PastorEric-2Sunday's Sermon - 
The Rev. Eric Christopher Shafer. 

Back in the 1970’s while I was a college student I had the opportunity to attend the Lutheran World Federation meeting in Evian, France. The Lutheran World Federation, called the LWF, of which our Evangelical Lutheran Church in America is a founding member, meets every seven years. That particular year the assembly was scheduled to meet in Porto Alegre, Brazil, but was moved at the last minute as a statement against the then military junta in Brazil and its reported torture of its own citizens. So, the assembly was moved to a “safer” location, in Evian, France, just across Lake Geneva from Geneva, Switzerland where the LWF is headquarter. It was my good fortune to be able to spend time in Mexico, Chile and Argentina, since we were scheduled for church visits there before the assembly was moved, and then head to Europe for the LWF assembly and a pre-assembly gathering of all of the youth delegates. (It is worth noting that the LWF considers anyone 35 years of age or younger as “youth” so some of you here at Mt. Olive would still quality as youth!)

Anyway, the World Encounter of Lutheran Youth, or WELY, as our pre-assembly global Lutheran youth event was called, was an interesting, exciting and yet frustrating event. There were around 70 youth, many from North America and Western Europe, but also a large group from Latin America, Africa, Asia, and Eastern Europe, then still under Communist control. The youth event was held to bring the voices of younger people to the issues before the Lutheran World Federation and its assembly which followed our youth event.

From the very beginning of the youth event, there was a basic divide among us. Those from Europe and North America, the so-called “First World,” were anxious to talk about poverty, hunger, justice and all of the issues that were burning among young people in the 1970’s. Those from the so-called “Second and Third World” nations (Eastern Europe, Africa, Asia and Latin America) were more interested in talking about more traditional topics – basic evangelism and outreach.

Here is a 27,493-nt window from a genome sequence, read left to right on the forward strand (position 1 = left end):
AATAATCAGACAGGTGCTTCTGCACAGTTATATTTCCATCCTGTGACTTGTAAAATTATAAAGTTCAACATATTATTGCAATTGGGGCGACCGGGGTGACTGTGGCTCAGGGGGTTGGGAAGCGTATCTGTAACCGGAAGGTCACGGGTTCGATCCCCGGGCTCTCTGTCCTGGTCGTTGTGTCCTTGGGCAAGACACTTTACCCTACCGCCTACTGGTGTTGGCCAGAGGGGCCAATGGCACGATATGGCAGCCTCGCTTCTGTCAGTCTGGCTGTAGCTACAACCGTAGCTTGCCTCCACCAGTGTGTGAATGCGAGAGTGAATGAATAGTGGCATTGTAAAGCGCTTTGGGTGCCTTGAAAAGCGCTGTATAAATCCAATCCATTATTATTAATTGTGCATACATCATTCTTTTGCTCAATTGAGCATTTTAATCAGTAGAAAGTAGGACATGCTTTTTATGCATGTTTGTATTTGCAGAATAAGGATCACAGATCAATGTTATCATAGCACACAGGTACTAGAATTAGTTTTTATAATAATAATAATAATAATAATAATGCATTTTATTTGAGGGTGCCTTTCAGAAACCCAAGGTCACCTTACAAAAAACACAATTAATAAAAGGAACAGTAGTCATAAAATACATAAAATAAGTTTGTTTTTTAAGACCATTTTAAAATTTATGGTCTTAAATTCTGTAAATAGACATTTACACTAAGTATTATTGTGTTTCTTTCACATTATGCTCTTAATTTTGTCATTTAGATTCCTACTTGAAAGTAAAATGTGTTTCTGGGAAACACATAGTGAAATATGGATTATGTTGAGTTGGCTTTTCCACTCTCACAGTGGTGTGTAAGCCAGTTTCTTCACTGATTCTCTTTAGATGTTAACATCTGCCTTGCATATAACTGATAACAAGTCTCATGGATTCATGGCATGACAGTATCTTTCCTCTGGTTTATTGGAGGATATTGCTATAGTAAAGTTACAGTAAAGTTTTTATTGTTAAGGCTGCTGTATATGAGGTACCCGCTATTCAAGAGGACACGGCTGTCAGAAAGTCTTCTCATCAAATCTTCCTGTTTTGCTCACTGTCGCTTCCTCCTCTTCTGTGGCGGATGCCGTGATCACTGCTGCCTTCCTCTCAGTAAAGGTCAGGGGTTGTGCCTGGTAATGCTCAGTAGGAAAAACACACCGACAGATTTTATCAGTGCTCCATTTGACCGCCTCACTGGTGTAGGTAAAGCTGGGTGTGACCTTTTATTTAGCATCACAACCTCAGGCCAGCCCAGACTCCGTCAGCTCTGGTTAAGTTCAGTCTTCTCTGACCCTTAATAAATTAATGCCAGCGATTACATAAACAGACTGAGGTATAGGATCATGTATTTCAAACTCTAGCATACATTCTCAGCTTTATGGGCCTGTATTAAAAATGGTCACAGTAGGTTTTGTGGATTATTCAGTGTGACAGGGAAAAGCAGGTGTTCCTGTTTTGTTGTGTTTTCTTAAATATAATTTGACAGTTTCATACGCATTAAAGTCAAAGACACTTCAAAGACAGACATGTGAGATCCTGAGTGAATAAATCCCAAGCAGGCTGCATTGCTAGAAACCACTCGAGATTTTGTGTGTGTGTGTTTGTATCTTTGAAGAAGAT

While our conversation was cordial and friendly, our group never really “clicked” as a community, we never could get past our very different backgrounds to find our common ground. At least not until near the end of our event.

I was one of the planners of the youth event closing Service of Holy Communion – I even got to purchase the French bread and wine for the service. At the time of Communion, we decided to ask each person to pray the Lord’s Prayer in her or his own language. We did not think about this too much, just seemed like a good idea.

You can call it what you will, but, at that point in the worship service, our community of young adults finally found its unity – each person prayed the Lord’s Prayer in their own language. The result was as cacophony of sound, 20 or 30 or more languages, all praying the prayer we all knew so well, but each praying in his or her own language. And the power of the Holy Spirit was so strong – finally, in the simple praying of the prayer that Jesus has taught us, our group found its unity in the Spirit and in our common faith in God.

I think of that moment at least every year on the Day of Pentecost. I think we might have captured some of the feeling of that first Pentecost when Jesus’ Holy Spirit came to his followers. The languages were all different, but everyone understood the words that were being shared and spoken. And the overwhelming presence of God was in the room and with the group, so much so that they could go out from that experience and share the Spirit and Love of God with others.

The only record in the Gospels, Matthew, Mark, Luke and John, of Jesus coming to his disciples with the Holy Spirit is the text from St. John’s gospel which is our Gospel lesson for today. As you have just heard, it is not the dramatic story of the Holy Spirit descending from heaven onto the disciples. That comes later in Luke’s Acts of the Apostles, our first lesson today. No, in the Gospels, the Holy Spirit comes quietly – John records these words from Jesus as said on the first Easter Sunday, later in the day of Jesus’ resurrection – no tongues of fire or other languages, Jesus breathes on his disciples and shares his spirit. It is as simple as that.

Acts of the Apostles, today’s first lesson, records the more familiar scene. It is Pentecost, a Jewish harvest festival 50 days after Passover. As Jews, Jesus’ followers were among the thousands gathered in Jerusalem for this festival. The Holy Spirit comes dramatically to them, like a “rush of violent wind” with fire on each of them. They were “filled with the Holy Spirit” and “began to speak in other languages” Acts tells us.